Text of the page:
Wendy’s E. coli Outbreak Lawsuits - Oregon (2000)

On August 22, 2000, Marion County Health Department (MCHD) investigators contacted the Oregon Health Department to report that a number of county residents were suffering from E. coli O157:H7 infections.

MCHD conducted a case-control study to determine the source of the apparent E. coli outbreak and quickly learned that several cases had eaten at a Wendy’s restaurant located at 2375 Commercial St. SE in Salem. Pulsed field gel electrophoresis was conducted on E. coli isolates from patients’ stool specimens, and the PFGE pattern, or DNA fingerprint, obtained confirmed the epidemiologic link between case-patients, including one victim whose only exposure to Wendy’s was a restaurant in Tulatin, Oregon.

The health department investigation revealed that cross contamination from contaminated ground beef may have been the outbreak source, as a number of victims had not eaten ground beef products. Marion County Inspectors found several food-handling problems that likely resulted in cross-contamination, causing E. coli bacteria in the meat to contaminate other foods. These included:

  • Food-preparation staff soaked lettuce in the first compartment of a three-compartment sink that was used to rinse bloody meat-juice-covered pans in which raw hamburger patties had been held, without cleaning and sanitizing the sink between uses.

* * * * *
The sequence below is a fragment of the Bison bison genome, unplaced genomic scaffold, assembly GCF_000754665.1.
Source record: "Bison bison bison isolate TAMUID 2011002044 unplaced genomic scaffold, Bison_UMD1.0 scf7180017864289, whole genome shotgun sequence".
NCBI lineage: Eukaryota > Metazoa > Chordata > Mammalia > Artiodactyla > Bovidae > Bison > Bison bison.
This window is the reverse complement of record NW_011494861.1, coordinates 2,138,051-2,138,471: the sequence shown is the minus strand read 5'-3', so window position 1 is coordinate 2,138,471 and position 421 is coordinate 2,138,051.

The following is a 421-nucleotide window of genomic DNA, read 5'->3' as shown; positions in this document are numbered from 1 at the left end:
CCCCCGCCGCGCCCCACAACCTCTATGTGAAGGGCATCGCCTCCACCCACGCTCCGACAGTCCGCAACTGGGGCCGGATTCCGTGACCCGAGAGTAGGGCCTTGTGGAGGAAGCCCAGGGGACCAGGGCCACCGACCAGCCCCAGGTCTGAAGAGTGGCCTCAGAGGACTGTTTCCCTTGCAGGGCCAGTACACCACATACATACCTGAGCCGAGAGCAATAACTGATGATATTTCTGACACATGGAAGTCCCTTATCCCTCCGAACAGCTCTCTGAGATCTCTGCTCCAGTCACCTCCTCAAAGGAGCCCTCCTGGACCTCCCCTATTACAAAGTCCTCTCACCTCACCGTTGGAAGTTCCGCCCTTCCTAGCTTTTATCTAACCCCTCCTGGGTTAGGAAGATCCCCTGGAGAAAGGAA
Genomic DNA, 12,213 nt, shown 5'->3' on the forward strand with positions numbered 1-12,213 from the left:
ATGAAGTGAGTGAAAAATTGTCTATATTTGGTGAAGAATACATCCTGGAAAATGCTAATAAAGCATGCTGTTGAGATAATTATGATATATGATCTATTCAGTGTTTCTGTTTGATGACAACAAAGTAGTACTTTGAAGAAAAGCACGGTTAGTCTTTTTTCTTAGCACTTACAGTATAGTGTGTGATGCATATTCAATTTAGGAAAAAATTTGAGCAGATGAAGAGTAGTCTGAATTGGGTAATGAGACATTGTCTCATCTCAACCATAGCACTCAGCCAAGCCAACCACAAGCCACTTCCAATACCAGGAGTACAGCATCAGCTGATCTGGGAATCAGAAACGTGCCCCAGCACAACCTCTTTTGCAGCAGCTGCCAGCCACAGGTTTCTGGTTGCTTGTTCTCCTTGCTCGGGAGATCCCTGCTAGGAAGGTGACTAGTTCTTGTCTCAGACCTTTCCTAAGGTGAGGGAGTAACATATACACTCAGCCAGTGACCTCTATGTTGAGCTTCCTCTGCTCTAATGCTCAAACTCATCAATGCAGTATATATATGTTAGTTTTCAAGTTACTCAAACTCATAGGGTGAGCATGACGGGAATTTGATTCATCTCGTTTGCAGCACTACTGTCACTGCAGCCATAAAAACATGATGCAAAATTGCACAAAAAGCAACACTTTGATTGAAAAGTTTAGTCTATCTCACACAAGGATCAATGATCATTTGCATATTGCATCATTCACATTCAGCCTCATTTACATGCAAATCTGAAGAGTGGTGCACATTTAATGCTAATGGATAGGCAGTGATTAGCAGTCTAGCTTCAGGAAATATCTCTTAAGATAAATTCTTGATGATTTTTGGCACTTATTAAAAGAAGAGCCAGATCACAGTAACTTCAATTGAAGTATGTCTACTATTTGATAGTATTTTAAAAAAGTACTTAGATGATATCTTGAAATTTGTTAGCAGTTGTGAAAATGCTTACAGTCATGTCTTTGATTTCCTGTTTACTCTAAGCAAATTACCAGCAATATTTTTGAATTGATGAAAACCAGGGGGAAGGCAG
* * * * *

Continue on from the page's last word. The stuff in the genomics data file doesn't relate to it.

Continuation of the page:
• Food-preparation staff used a cleaning and sanitizing “wet towel, dry towel” process, whereby a shelf above the grill that held raw hamburger patties was wiped clean first with a dry towel, then with a sanitized-soaked wet towel. The dry, bloody meat-juice-soaked towel was used for hand wiping in both the grill area and the sandwich assembly area (where raw products are placed on cooked burgers).
  • Poor hand washing was observed.

MCHD concluded that cross-contamination occurred between the meat that was supplied to both the Salem and Tualatin Wendy’s Restaurants and other food items that did not undergo a further “kill step.”

Marler Clark represented fifteen victims of the Wendy’s E. coli outbreak in claims against the restaurant chain. The claims were resolved in late 2001 and early 2002.

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